The Compassion Experience

Ryan in front of a Compassion Experience exhibit
Ryan in front of a Compassion Experience exhibit

Ryan at the Compassion Experience exhibit in Bloomington, Minnesota

If you walked down your school hallway today, took a sip from the water fountain, and grabbed a healthy snack from your backpack, you would have done three things that most kids living in poverty can only dream of. Millions of children in developing countries cannot go to school, gain access to clean water, or eat enough food to fill their hungry stomachs.

According to the 2015-16 World Bank Global Marketing Report, nearly 702 million people live in extreme poverty, one-third of whom are kids under the age of 12.

A traveling exhibit called the Compassion Experience is helping visitors better understand poverty and see through the eyes of some of these kids.



There are several mobile versions of the exhibit making their way across the United States. Each site features recorded personal stories of kids in some of the world’s poorest countries. There is no admission charge, and all ages are welcome.

At the entrance to the Compassion Experience, visitors are issued an iPod and asked to select which child’s story they would like to experience. 

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Ryan learns more about the challenges that children living in poverty face each day.

I visited the Compassion Experience exhibit in Bloomington, Minnesota, where I was introduced to three children through their stories: Olive from Uganda, Carlos from Guatemala, and Kiwi from the Philippines. Once I finished listening to a story, I could go on to the next one and walk around at my own pace.

I asked visitor, Rachel Knoop, 17, of Grand Rapids, Minnesota, if she could relate to the stories she heard at the Compassion Experience. “No, not really,” she said. “Their lives are so different from mine. But I could relate to the fact that all these kids need love and encouragement, just like we all do.”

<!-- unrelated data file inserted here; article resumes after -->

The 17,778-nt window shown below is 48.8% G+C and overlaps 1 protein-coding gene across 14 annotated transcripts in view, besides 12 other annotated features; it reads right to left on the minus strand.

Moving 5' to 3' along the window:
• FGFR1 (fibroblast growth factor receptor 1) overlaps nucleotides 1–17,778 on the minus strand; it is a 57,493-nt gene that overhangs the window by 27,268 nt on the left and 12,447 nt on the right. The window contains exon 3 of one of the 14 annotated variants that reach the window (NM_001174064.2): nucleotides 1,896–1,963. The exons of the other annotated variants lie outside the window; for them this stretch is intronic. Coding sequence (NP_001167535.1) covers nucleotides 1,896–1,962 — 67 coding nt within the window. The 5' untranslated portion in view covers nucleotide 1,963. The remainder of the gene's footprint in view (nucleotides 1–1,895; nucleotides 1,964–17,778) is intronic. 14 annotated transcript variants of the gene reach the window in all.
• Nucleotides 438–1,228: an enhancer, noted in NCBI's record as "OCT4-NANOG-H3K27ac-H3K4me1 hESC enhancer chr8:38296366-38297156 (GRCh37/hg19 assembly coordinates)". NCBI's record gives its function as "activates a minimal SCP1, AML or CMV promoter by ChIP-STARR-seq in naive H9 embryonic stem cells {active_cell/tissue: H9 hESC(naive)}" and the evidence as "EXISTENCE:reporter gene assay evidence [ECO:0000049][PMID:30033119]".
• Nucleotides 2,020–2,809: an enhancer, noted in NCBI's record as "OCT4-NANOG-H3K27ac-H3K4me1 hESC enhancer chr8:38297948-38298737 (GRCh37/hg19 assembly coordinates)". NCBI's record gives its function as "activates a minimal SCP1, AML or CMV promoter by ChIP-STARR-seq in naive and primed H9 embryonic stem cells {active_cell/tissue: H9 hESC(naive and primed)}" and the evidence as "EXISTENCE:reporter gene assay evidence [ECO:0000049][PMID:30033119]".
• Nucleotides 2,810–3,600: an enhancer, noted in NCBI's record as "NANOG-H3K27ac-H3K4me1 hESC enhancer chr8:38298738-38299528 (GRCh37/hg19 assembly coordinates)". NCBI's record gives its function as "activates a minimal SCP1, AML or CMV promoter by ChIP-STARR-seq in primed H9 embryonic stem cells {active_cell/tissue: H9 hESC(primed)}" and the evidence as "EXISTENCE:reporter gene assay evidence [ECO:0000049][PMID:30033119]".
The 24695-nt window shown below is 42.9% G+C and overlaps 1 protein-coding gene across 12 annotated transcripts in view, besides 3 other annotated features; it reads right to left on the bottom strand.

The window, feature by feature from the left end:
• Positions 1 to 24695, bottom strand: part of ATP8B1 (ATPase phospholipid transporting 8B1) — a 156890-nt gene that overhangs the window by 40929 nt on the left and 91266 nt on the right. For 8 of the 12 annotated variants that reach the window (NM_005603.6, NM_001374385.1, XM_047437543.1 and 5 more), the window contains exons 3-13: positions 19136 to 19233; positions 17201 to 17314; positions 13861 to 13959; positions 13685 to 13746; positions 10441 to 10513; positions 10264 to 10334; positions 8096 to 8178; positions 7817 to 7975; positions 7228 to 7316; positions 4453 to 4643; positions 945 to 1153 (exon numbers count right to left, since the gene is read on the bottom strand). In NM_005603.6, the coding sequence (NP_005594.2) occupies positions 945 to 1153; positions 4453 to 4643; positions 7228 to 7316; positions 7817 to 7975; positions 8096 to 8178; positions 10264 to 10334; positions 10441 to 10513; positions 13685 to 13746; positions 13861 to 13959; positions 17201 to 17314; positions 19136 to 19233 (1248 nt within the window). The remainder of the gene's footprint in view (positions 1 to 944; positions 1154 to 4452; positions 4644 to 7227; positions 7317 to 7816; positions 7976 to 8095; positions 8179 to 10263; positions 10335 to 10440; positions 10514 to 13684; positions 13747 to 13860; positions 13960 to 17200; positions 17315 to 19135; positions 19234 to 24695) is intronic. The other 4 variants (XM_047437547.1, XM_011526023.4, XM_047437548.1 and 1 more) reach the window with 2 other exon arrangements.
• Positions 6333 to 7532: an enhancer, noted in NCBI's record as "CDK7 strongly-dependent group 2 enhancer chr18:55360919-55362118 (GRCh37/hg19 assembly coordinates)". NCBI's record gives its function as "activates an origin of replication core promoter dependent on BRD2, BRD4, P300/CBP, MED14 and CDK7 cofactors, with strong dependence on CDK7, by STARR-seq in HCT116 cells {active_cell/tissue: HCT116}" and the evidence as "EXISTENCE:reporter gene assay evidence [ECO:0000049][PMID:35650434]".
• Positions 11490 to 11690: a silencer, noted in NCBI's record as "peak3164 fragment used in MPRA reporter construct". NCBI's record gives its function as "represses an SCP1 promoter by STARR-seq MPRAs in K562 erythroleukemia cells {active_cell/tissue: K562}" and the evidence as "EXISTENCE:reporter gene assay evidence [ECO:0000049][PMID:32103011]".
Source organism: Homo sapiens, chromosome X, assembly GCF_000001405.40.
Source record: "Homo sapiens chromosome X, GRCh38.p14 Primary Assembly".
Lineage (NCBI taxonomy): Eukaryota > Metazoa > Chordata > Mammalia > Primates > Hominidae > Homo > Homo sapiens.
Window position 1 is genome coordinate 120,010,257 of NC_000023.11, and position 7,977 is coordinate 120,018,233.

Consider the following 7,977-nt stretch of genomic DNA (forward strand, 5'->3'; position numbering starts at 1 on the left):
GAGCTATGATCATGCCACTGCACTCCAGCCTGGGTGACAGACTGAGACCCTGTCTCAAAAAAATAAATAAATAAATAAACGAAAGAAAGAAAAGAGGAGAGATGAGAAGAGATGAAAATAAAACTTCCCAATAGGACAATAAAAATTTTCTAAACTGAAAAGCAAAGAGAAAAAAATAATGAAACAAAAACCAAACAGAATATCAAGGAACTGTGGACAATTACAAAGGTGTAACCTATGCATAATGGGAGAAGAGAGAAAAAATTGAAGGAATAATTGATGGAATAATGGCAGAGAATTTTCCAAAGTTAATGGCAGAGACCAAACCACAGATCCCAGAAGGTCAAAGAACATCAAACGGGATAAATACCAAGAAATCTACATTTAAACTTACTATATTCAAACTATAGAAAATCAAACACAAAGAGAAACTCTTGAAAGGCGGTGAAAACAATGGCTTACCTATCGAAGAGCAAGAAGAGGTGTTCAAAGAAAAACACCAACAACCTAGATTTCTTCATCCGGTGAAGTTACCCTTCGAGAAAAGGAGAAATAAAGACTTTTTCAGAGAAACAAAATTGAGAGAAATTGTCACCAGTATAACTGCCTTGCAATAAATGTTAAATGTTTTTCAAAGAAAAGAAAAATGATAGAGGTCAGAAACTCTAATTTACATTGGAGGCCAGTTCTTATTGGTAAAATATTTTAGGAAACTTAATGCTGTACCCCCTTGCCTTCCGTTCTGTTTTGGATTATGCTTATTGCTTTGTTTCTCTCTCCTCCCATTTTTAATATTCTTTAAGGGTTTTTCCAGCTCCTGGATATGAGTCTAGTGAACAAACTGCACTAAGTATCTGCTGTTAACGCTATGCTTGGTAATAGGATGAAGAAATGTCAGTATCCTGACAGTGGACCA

Tegan Hepner, 9, from Minneapolis, Minnesota found her visit very enlightening. “I didn’t know other kids have it so hard around the world,” Tegan said. “Every day is a struggle for them.”



Visitors to the exhibit walk through a series of rooms designed to depict how the featured child lives and the challenges he or she encounters each day. The exhibit shows that many of the world’s poorest children live in tiny huts with dirt floors and straw roofs. Only very fortunate children have access to any form of education, and most don’t know how to read or write. There is a constant threat of disease, and hardly any medical supplies or treatment centers are available in poverty-stricken areas.

Selah Shelkloph 11, of Lakeville, Minnesota was particularly touched by Olive’s story. “It was sad because Olive got sick,” Selah said. “I’m really lucky because when I get sick I can get help quickly, but Olive couldn’t.”

Compassion Experience Tour director Susan Watts of Weatherford Texas, encourages families to attend the exhibit together if possible. “This opens your eyes,” Watts said. “It makes you observe what is going on around you differently, and it helps you understand what you can do to make a difference.”

At the conclusion of the tour, visitors are also given information about how to sponsor a child. Lyndsi Meier of Lakeville, Minnesota, who is a mother of three, said that she likes knowing she’s doing her part to help kids who are living in poverty. 

“This was a really neat thing to be able to bring my girls to,” Meier said. “We sponsor a child, so it was really neat to be able to understand how that money helps to make a difference.” 

If you’re able to attend an exhibit in your area, Hood has some advice. “I would encourage people to really take it to heart,” she said. “This isn’t just some cool day trip. Actually think about the effects this has on real kids who have to go through all these situations.”

To find out which cities Compassion Experience will be visiting, go to



Follow Ryan on his tour of Compassion Experience in Bloomington.

Photos courtesy of the author